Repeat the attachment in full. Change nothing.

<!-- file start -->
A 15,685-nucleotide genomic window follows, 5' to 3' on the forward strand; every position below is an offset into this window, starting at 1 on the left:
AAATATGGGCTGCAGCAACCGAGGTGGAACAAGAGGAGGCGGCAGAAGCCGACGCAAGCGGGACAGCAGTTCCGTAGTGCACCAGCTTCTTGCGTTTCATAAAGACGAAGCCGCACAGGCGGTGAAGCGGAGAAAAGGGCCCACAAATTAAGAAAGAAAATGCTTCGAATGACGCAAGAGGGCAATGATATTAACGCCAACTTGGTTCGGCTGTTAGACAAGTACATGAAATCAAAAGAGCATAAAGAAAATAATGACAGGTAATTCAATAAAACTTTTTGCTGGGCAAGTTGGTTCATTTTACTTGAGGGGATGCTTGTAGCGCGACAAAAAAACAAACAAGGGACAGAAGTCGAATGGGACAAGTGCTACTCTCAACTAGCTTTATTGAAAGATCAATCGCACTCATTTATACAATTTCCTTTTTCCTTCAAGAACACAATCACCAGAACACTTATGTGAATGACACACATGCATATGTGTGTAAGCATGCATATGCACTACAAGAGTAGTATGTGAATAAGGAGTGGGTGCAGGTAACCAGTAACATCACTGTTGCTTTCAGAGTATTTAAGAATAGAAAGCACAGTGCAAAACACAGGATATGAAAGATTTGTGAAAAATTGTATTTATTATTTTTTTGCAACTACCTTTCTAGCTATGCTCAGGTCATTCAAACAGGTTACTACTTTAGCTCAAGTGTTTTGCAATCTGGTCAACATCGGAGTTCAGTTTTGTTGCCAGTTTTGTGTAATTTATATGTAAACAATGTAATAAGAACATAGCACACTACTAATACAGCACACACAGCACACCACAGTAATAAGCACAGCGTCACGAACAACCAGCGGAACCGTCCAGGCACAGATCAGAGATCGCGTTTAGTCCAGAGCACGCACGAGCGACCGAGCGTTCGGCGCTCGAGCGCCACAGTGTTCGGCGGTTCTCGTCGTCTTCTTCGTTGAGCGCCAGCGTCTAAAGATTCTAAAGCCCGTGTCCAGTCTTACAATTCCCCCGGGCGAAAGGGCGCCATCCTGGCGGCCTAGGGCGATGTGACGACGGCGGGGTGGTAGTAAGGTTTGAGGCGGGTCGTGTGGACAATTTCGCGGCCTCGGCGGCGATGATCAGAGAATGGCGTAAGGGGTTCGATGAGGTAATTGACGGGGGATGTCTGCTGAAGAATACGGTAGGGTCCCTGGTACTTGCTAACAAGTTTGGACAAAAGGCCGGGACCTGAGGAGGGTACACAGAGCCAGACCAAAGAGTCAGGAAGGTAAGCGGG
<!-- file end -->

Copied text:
A 15,685-nucleotide genomic window follows, 5' to 3' on the forward strand; every position below is an offset into this window, starting at 1 on the left:
AAATATGGGCTGCAGCAACCGAGGTGGAACAAGAGGAGGCGGCAGAAGCCGACGCAAGCGGGACAGCAGTTCCGTAGTGCACCAGCTTCTTGCGTTTCATAAAGACGAAGCCGCACAGGCGGTGAAGCGGAGAAAAGGGCCCACAAATTAAGAAAGAAAATGCTTCGAATGACGCAAGAGGGCAATGATATTAACGCCAACTTGGTTCGGCTGTTAGACAAGTACATGAAATCAAAAGAGCATAAAGAAAATAATGACAGGTAATTCAATAAAACTTTTTGCTGGGCAAGTTGGTTCATTTTACTTGAGGGGATGCTTGTAGCGCGACAAAAAAACAAACAAGGGACAGAAGTCGAATGGGACAAGTGCTACTCTCAACTAGCTTTATTGAAAGATCAATCGCACTCATTTATACAATTTCCTTTTTCCTTCAAGAACACAATCACCAGAACACTTATGTGAATGACACACATGCATATGTGTGTAAGCATGCATATGCACTACAAGAGTAGTATGTGAATAAGGAGTGGGTGCAGGTAACCAGTAACATCACTGTTGCTTTCAGAGTATTTAAGAATAGAAAGCACAGTGCAAAACACAGGATATGAAAGATTTGTGAAAAATTGTATTTATTATTTTTTTGCAACTACCTTTCTAGCTATGCTCAGGTCATTCAAACAGGTTACTACTTTAGCTCAAGTGTTTTGCAATCTGGTCAACATCGGAGTTCAGTTTTGTTGCCAGTTTTGTGTAATTTATATGTAAACAATGTAATAAGAACATAGCACACTACTAATACAGCACACACAGCACACCACAGTAATAAGCACAGCGTCACGAACAACCAGCGGAACCGTCCAGGCACAGATCAGAGATCGCGTTTAGTCCAGAGCACGCACGAGCGACCGAGCGTTCGGCGCTCGAGCGCCACAGTGTTCGGCGGTTCTCGTCGTCTTCTTCGTTGAGCGCCAGCGTCTAAAGATTCTAAAGCCCGTGTCCAGTCTTACAATTCCCCCGGGCGAAAGGGCGCCATCCTGGCGGCCTAGGGCGATGTGACGACGGCGGGGTGGTAGTAAGGTTTGAGGCGGGTCGTGTGGACAATTTCGCGGCCTCGGCGGCGATGATCAGAGAATGGCGTAAGGGGTTCGATGAGGTAATTGACGGGGGATGTCTGCTGAAGAATACGGTAGGGTCCCTGGTACTTGCTAACAAGTTTGGACAAAAGGCCGGGACCTGAGGAGGGTACACAGAGCCAGACCAAAGAGTCAGGAAGGTAAGCGGG